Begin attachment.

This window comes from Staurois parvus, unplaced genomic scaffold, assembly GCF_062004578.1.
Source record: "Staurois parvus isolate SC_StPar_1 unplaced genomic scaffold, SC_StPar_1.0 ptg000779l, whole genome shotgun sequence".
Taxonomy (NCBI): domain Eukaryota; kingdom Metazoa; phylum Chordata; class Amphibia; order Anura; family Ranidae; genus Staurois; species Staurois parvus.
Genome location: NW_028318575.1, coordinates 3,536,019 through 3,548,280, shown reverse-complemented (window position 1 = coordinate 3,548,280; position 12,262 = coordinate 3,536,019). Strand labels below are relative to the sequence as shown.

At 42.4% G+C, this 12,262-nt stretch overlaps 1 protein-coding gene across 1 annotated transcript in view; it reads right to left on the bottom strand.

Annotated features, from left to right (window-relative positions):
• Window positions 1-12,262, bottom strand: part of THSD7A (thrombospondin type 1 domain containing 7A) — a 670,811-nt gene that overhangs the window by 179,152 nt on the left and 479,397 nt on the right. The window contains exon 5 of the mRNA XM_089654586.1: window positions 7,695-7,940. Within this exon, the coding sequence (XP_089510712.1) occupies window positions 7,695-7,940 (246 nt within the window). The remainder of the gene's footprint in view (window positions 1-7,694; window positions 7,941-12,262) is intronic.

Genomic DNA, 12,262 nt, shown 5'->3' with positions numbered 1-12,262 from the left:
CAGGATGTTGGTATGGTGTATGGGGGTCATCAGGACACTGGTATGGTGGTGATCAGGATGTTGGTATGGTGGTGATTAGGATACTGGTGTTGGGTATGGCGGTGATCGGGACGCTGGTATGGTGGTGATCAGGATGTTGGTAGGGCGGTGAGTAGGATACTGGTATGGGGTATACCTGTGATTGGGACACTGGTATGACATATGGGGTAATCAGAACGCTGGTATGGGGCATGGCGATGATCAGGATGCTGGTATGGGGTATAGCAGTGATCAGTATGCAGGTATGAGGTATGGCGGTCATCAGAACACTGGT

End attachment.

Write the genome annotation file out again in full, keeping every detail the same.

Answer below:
This window comes from Staurois parvus, unplaced genomic scaffold, assembly GCF_062004578.1.
Source record: "Staurois parvus isolate SC_StPar_1 unplaced genomic scaffold, SC_StPar_1.0 ptg000779l, whole genome shotgun sequence".
Taxonomy (NCBI): domain Eukaryota; kingdom Metazoa; phylum Chordata; class Amphibia; order Anura; family Ranidae; genus Staurois; species Staurois parvus.
Genome location: NW_028318575.1, coordinates 3,536,019 through 3,548,280, shown reverse-complemented (window position 1 = coordinate 3,548,280; position 12,262 = coordinate 3,536,019). Strand labels below are relative to the sequence as shown.

At 42.4% G+C, this 12,262-nt stretch overlaps 1 protein-coding gene across 1 annotated transcript in view; it reads right to left on the bottom strand.

Annotated features, from left to right (window-relative positions):
• Window positions 1-12,262, bottom strand: part of THSD7A (thrombospondin type 1 domain containing 7A) — a 670,811-nt gene that overhangs the window by 179,152 nt on the left and 479,397 nt on the right. The window contains exon 5 of the mRNA XM_089654586.1: window positions 7,695-7,940. Within this exon, the coding sequence (XP_089510712.1) occupies window positions 7,695-7,940 (246 nt within the window). The remainder of the gene's footprint in view (window positions 1-7,694; window positions 7,941-12,262) is intronic.

Genomic DNA, 12,262 nt, shown 5'->3' with positions numbered 1-12,262 from the left:
CAGGATGTTGGTATGGTGTATGGGGGTCATCAGGACACTGGTATGGTGGTGATCAGGATGTTGGTATGGTGGTGATTAGGATACTGGTGTTGGGTATGGCGGTGATCGGGACGCTGGTATGGTGGTGATCAGGATGTTGGTAGGGCGGTGAGTAGGATACTGGTATGGGGTATACCTGTGATTGGGACACTGGTATGACATATGGGGTAATCAGAACGCTGGTATGGGGCATGGCGATGATCAGGATGCTGGTATGGGGTATAGCAGTGATCAGTATGCAGGTATGAGGTATGGCGGTCATCAGAACACTGGT